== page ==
Pizza Inspiration from My Farmers’ Market

Farmers' Market Vegetable Pizza 1 1824x1368 1824x1368Every Saturday morning in the summer and fall, you’ll find me at my local farmers’ market. Although our market is small, what it lacks in size it makes up for in variety and quality. On a recent visit to our block-long food bazaar, I spotted “ratte’ potatoes (a French fingerling beloved by French chefs). Nearby a cheese vendor displayed wedges of tomme Normande (made in the style of celebrated French “tomme” cheeses). At a yogurt stand, the dairy farmer offered creamy pots of yogurt scented with New England maple syrup. I also found okra in hues of purple and green, a rainbow assortment of heirloom tomatoes, and most surprisingly, boxes of mild Japanese shishito peppers (slim, green peppers from 3 to 4 inches in length.) I can never resist the lure of such interesting fare, and fill my basket with purchases to try at home. The recipe for the delicious vegetable pizza featured here was inspired by one of these shopping forays.

A thin-crusted pizza round (purchased at Whole Foods) was spread with sautéed onions, and topped with shavings of a robust tomme de Savoie. Next, lightly pan-fried baby zucchini or yellow squash (either works equally well) are alternated with sliced plum tomatoes in a spoke pattern atop the onions. They are sprinkled with more cheese and sliced shishito peppers. Seasonings of oregano, red pepper flakes, and a hint of balsamic round out the flavors.

My husband, a devoted fan of pizzas topped with pepperoni and sausage, loved the vibrant tastes and colors of this fresh vegetable edition. Ditto for my friends who sampled it for lunch one day. If you have local markets and farm stands in your area, take advantage of them to try this pizza or to create one of your own!

Farmers’ Market Vegetable Pizza
1 tbsp dried oregano
Kosher salt
1/4 tsp red pepper flakes
1 tbsp balsamic vinegar
4 tbsp olive oil, divided plus extra if needed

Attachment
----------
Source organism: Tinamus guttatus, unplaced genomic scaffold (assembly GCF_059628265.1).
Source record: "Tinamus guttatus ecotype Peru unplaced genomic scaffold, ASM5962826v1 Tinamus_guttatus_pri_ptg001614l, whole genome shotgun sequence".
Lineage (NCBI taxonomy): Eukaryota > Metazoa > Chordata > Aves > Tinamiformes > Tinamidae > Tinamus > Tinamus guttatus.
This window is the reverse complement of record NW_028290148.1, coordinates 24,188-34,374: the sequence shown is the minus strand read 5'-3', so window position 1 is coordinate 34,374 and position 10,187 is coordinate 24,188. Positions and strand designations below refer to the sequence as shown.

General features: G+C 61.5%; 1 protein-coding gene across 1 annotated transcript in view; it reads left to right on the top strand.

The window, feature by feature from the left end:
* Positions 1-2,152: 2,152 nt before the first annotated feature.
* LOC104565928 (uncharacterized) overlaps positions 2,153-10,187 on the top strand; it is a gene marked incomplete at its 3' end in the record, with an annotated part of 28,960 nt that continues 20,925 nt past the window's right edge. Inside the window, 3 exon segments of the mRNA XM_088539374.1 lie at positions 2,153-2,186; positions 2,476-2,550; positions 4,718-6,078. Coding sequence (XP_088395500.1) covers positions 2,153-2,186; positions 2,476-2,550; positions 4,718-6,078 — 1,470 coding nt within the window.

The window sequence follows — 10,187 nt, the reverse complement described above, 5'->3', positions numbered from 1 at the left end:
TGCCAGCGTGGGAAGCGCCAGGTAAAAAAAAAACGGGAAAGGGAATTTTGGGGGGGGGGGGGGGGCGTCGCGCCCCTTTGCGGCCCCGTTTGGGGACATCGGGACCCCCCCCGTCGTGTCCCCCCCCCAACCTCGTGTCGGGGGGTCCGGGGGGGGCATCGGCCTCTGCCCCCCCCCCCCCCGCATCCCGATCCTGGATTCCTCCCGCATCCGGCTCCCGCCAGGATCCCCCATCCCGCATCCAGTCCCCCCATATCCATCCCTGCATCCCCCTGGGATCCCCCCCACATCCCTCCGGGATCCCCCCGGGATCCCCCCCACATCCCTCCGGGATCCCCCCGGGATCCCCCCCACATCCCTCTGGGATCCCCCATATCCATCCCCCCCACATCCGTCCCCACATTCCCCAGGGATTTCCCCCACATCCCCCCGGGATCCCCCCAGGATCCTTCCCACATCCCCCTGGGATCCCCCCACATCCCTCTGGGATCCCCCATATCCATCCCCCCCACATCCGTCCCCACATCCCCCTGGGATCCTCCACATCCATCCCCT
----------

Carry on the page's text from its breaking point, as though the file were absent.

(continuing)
5 plum tomatoes (about 1 pd)
12 oz baby yellow squash or baby zucchini
2 cups very thinly sliced onion (l large yellow onion)
5 shishito peppers (2 1/4 oz-see note), stemmed and sliced crosswise into 1/2 inch wide slices
One 12- to 13-inch pizza round (see note.)
A 5-oz wedge tomme de Savoie or a good white sharp cheddar, shaved or coarsely grated Freshly ground black pepper

1. Arrange a rack in the middle of the oven and preheat to 450 degrees F. Have ready a large baking sheet.

2. In a small bowl, combine the oregano, 1/2 tsp salt, red pepper flakes, balsamic vinegar, and 2 tbsp of the olive oil. Whisk until well blended and set aside.

3. Halve the tomatoes lengthwise and then cut into 1-inch wide wedges. Scoop out and discard the seeds and membranes. Set aside.

4. Trim and discard the ends from the squash. Halve them lengthwise. In a medium large, heavy skillet set over medium high heat, heat the remaining 2 tbsp olive oil until hot. Add the squash, cut sides down, to the skillet. Cook until golden on that side, 3 to 4 minutes. Turn and cook 1 minute more and then remove and drain on paper towels. Add the peppers to the skillet and stir until just starting to take on a little color, only 1 to 2 minutes. Remove and drain on paper towels.

5. Reduce the heat to medium and add the onions to the skillet and if needed more olive oil. Stir and cook until softened and golden, 4 to 5 minutes. Remove the pan from the heat.

6. Place the baking sheet in the oven for 5 minutes, then remove, and place the pizza crust on the sheet.

7. To assemble the pizza, spread the onions over the pizza. Spread half of the cheese over the onions. Then, starting at the outside edge, alternate the squash and tomatoes in a spoke pattern, over the onions. (You may have some tomatoes and/or squash left over.) Season the vegetables with salt and black pepper. Drizzle the oregano mixture over the vegetables and sprinkle the remaining cheese on top. Scatter the peppers over the pizza.

8. Bake the pizza until crust is very crisp and vegetables are tender, 8 to 10 minutes. Remove and cut into 6 slices. Makes 6 servings.

Note: Shishito peppers are available in some farmers’ markets and in Japanese food stores. I found them at my local Whole Foods recently. Although I have only used shishito peppers for this pizza, some internet sleuthing provided the following suggestions. You can substitute Italian frying peppers or Padron peppers. The Italian peppers are mild, but the Padron, although mostly mild, are sometimes hot so care must be taken when using them.

Top This PIzza Crust 1 1824x1368Note: For this recipe a 12- to 13-in pizza crust works well. I prefer the thin ones like this one from Whole Foods. If you use a thicker crust, count on a few extra minutes in the oven. (Copyright Betty Rosbottom 2014)

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